Happy Birthday, Ayn Rand!

I have only read one of her works, The Fountainhead. To be honest, I have recommended it to a lot of people, I have seen a lot of people be changed by that book, but I haven’t quite understood everything about it. It is a book that I want to go back to in a few more years’ time, when I’m older, even if not wiser.

She established a new school of thought (or philosophy) called Objectivism. According to Wikipedia, “Objectivism’s central tenets are that reality exists independent of consciousness, that human beings have direct contact with reality through sense perception, that one can attain objective knowledge from perception through the process of concept formation and inductive logic, that the proper moral purpose of one’s life is the pursuit of one’s own happiness (or rational self-interest), that the only social system consistent with this morality is full respect for individual rights embodied in laissez-faire capitalism, and that the role of art in human life is to transform humans’ metaphysical ideas by selective reproduction of reality into a physical form—a work of art—that one can comprehend and to which one can respond emotionally.”

I don’t understand the full import of it. But to think that someone came up with something like this is a mark of intelligence. One needn’t agree, but one must recognise intelligence!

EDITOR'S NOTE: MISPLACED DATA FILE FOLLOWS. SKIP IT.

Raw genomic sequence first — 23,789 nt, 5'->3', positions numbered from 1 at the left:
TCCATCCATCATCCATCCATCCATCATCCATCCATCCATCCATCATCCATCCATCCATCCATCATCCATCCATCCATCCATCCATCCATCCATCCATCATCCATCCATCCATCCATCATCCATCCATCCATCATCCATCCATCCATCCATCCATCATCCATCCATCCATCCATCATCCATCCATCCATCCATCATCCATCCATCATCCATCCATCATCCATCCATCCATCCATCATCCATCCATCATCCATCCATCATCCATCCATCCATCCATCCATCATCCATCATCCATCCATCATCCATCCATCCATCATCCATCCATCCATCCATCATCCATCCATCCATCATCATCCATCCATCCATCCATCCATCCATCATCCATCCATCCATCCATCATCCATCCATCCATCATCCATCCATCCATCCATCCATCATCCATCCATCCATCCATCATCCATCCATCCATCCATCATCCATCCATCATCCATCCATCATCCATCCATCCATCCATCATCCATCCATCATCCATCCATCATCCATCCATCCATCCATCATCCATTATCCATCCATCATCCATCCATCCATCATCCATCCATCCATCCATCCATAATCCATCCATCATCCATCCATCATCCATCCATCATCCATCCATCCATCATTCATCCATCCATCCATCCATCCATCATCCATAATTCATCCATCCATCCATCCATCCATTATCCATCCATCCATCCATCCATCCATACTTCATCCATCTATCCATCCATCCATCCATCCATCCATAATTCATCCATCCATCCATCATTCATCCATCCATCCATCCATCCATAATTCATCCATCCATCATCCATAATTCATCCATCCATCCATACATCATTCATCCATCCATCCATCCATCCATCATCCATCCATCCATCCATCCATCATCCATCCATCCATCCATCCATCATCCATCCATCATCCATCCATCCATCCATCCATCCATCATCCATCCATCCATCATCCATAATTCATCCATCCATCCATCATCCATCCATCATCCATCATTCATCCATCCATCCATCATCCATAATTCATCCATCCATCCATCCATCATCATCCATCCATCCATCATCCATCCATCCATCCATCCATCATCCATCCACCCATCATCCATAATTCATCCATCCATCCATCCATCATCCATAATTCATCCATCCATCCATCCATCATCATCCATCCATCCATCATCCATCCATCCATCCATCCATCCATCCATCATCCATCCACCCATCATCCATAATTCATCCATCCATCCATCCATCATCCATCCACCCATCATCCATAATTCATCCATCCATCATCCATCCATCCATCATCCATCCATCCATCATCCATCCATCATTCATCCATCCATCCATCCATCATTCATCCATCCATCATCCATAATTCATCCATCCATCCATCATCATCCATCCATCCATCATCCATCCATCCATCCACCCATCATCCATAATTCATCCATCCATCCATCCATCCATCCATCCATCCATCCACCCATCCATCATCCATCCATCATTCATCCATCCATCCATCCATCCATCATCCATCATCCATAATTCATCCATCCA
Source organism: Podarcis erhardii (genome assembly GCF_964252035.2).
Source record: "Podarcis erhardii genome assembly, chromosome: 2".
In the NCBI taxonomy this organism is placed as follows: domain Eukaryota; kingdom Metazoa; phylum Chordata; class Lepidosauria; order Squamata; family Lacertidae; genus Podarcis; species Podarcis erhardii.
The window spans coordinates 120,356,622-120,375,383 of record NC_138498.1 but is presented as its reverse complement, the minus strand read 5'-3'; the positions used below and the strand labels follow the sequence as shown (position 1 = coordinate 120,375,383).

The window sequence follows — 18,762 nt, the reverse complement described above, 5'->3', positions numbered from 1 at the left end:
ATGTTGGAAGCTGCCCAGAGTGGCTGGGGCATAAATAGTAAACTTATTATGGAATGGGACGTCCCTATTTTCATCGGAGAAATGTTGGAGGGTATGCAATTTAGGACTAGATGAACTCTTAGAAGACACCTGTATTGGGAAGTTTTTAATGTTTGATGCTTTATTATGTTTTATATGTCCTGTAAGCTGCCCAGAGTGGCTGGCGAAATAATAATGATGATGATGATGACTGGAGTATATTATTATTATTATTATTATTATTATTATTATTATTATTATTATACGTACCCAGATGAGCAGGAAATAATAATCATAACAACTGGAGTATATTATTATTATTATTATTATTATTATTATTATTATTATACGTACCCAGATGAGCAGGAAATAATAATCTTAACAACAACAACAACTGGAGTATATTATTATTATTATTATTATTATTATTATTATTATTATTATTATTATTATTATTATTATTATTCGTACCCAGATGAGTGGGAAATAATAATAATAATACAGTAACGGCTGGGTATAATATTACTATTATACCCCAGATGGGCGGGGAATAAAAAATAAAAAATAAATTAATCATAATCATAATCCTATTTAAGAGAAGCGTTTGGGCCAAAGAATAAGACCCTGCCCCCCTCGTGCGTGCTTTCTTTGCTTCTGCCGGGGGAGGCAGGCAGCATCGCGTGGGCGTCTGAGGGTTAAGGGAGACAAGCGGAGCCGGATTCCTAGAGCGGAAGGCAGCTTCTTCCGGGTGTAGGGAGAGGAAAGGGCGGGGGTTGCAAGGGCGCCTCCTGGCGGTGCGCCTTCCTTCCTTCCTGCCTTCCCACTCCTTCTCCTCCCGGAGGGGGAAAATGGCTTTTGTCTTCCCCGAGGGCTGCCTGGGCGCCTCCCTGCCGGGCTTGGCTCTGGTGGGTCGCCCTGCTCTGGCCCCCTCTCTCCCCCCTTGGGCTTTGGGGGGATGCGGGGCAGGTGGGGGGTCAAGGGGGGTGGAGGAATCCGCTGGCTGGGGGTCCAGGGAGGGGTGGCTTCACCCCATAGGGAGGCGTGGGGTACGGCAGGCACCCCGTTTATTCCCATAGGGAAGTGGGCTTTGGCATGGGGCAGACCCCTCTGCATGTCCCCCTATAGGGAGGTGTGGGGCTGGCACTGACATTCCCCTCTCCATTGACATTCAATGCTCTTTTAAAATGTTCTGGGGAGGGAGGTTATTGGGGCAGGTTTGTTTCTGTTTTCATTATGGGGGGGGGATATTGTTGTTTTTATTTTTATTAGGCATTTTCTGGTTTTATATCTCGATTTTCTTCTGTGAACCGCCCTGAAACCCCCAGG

Always liked her signature, confident!

What do you think? Have you read anything by her? Atlas Shrugged, perhaps? Do you understand her?

12 thoughts on “Happy Birthday, Ayn Rand!

  1. I’ve read several of her books. Atlas Shrugged is outstanding even just to remove all moral & political points and read as a pure fiction-adventure story. Unfortunately, it is hard to read it and not draw numerous parallels to our current state of the world and feel uneasy with those similarities. Anthem is confusing at first (when the narrator keeps referring to himself as “We” and it takes a bit to understand the what/why of that) but it is a great little read. We Are The Living is also one I thoroughly enjoyed reading and I think it is her most biographical work.

    I don’t fully support everything about her philosophy; like everything else, it has its good and bad points so I make use of the good and beware and watchful for actions that stem from what I would consider the *bad* part(s). More than anything else, I love the characters she creates…so vibrant, so exquisite and her female characters are all very strong and very passionate and I really love that!

    • Oh yes! Dominique was intense! And it’s an impressive thing to have read so much of her, they are not easy reads.
      With every sort of philosophy, I guess, there’s the good and the bad. It’s up to us to judge and make the choices we feel are right. And in that lies our Individuality.

      • Atlas drew me in to the story from the 1st page and Dagny, the female lead, made it impossible to put down until the very end. I don’t think I ate, drank or slept for days lol!

        And your last statement is the crux of her philosophy…the importance of remaining a true individual. Excellent post thanks so much. Have a great weekend 🙂

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